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anonymous
 one year ago
Thanks for helping!
I need to calculate wz using the De Moivre's theorem. z=sqrt(3)i and w=22i. I need to rewrite it in polar form. Thank You!
anonymous
 one year ago
Thanks for helping! I need to calculate wz using the De Moivre's theorem. z=sqrt(3)i and w=22i. I need to rewrite it in polar form. Thank You!

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anonymous
 one year ago
Best ResponseYou've already chosen the best response.0@Ashleyisakitty @campbell_st @zepdrix @TheSmartOne @Nnesha @Luigi0210 @Compassionate @wio @sammixboo

zepdrix
 one year ago
Best ResponseYou've already chosen the best response.3In general when we have:\[\Large\rm z_1=r_1(\cos \alpha+i \sin \alpha)\]\[\Large\rm z_2=r_2(\cos \beta+i \sin \beta)\]Then multiplying will give us:\[\Large\rm z_1\cdot z_2=r_1 \cdot r_2 \left(\cos(\alpha + \beta)+i \sin(\alpha + \beta)\right)\]

zepdrix
 one year ago
Best ResponseYou've already chosen the best response.3Multiply the radial lengths, add the angles. So we gotta do some work to get it into polar form first, ya? :d

anonymous
 one year ago
Best ResponseYou've already chosen the best response.02*2sqrt(2)(cos(pi/6+5pi/4)+isin(pi/6+5pi/4))

anonymous
 one year ago
Best ResponseYou've already chosen the best response.0Then I just calculate that?

zepdrix
 one year ago
Best ResponseYou've already chosen the best response.3Mmm ok ya, looks good!

anonymous
 one year ago
Best ResponseYou've already chosen the best response.0so for theta I would put 13pi/12?

zepdrix
 one year ago
Best ResponseYou've already chosen the best response.3and you can use CIS if you wanna be lazy.\[\Large\rm z=2 cis\left(\frac{\pi}{6}\right),\qquad w=2\sqrt2 cis\left(\frac{5\pi}{4}\right)\]I like to do that sometimes hehe

anonymous
 one year ago
Best ResponseYou've already chosen the best response.0Yup, but my teacher wants full form unfortunately :(

zepdrix
 one year ago
Best ResponseYou've already chosen the best response.3Yes that looks correct! :)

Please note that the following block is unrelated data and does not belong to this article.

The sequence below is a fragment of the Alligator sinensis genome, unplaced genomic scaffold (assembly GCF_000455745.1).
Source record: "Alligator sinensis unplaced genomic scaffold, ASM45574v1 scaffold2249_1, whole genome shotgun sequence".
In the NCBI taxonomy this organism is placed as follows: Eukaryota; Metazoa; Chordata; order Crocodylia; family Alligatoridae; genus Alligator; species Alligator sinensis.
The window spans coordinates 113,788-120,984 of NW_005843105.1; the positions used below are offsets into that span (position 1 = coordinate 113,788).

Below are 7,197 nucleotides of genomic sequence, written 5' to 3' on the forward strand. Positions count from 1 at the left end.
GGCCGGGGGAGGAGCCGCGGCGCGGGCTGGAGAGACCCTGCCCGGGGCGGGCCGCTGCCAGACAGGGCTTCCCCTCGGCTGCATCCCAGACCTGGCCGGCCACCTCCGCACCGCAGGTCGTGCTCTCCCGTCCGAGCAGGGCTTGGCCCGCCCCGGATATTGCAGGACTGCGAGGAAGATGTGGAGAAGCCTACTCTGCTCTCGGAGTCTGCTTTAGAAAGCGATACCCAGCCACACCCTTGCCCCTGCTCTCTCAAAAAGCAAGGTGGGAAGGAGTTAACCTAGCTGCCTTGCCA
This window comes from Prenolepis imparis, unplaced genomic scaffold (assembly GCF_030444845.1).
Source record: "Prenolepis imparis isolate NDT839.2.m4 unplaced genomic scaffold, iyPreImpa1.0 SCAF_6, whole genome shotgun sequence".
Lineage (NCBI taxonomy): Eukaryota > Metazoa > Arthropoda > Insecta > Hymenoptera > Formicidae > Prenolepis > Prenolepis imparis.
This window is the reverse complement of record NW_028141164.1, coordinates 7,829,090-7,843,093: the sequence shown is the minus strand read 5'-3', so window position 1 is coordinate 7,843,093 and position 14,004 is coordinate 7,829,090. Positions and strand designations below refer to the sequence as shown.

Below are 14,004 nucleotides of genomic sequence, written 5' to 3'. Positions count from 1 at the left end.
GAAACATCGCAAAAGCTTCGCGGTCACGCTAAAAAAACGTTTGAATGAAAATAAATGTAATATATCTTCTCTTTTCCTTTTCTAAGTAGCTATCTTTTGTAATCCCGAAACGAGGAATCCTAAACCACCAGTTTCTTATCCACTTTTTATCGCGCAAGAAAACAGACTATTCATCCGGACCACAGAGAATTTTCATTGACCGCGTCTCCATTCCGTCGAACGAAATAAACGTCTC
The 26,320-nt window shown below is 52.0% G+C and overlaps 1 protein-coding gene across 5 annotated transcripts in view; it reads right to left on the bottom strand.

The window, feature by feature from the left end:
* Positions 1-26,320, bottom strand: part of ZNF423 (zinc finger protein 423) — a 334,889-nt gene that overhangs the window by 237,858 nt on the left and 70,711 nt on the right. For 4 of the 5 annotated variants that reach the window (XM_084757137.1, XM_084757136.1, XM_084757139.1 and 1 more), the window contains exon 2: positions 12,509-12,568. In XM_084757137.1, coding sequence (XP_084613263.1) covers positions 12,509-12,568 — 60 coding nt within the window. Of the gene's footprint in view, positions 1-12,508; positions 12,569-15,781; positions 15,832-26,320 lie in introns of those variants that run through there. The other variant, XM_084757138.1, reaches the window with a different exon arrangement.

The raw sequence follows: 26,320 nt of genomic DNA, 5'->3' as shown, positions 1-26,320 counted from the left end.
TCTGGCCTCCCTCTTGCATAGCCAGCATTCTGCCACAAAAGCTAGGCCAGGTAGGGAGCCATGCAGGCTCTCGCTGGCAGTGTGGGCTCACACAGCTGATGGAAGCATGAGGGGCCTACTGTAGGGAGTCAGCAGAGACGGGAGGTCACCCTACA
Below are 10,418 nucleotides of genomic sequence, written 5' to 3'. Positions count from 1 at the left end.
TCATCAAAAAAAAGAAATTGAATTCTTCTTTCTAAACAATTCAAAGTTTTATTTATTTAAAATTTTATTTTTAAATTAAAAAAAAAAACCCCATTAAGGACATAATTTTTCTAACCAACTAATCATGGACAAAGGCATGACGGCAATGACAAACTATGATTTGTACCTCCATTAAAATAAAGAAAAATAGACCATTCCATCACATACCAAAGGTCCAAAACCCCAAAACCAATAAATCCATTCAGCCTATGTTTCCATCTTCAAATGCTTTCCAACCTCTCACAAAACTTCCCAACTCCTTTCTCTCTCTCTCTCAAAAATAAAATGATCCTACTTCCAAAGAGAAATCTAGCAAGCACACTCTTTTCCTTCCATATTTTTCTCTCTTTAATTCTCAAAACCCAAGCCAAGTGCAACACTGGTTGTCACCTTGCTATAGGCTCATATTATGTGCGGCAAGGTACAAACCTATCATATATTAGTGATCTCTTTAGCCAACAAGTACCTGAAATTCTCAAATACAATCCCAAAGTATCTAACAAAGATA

anonymous
 one year ago
Best ResponseYou've already chosen the best response.0awesome! Thanks for the help! Can I have help with one more question really quickly?

anonymous
 one year ago
Best ResponseYou've already chosen the best response.0z^2 so (sqrt(3)i)^2. I think it is 3+i, but I have a feeling I did it wrong.

zepdrix
 one year ago
Best ResponseYou've already chosen the best response.3\[\Large\rm z=2cis\left(\frac{\pi}{6}\right)\]Then,\[\Large\rm z^2=2^2cis\left(\frac{\pi}{6}\right)^2\]De'Moivre's let's us bring the exponent inside,\[\Large\rm z^2=4cis\left(\frac{2\pi}{6}\right)\] So that angle is pi/3 ya? So our imaginary part should be negative, we're still in quadrant 4.

zepdrix
 one year ago
Best ResponseYou've already chosen the best response.3Oh I guess NOT converting to polar is probably better :) lol is that what you did?

anonymous
 one year ago
Best ResponseYou've already chosen the best response.0oh crap, sorry, I forgot to say I needed to write in a+bi form

zepdrix
 one year ago
Best ResponseYou've already chosen the best response.3\[\Large\rm z=(\sqrt3i)\]\[\Large\rm z^2=(\sqrt3i)(\sqrt3i)\]\[\Large\rm z^2=3\sqrt3 i\sqrt3 i+i^2\]Something like that?

anonymous
 one year ago
Best ResponseYou've already chosen the best response.0Is that all I need to do? I thought there was some formula or something. I did (a)^+(b+^2

zepdrix
 one year ago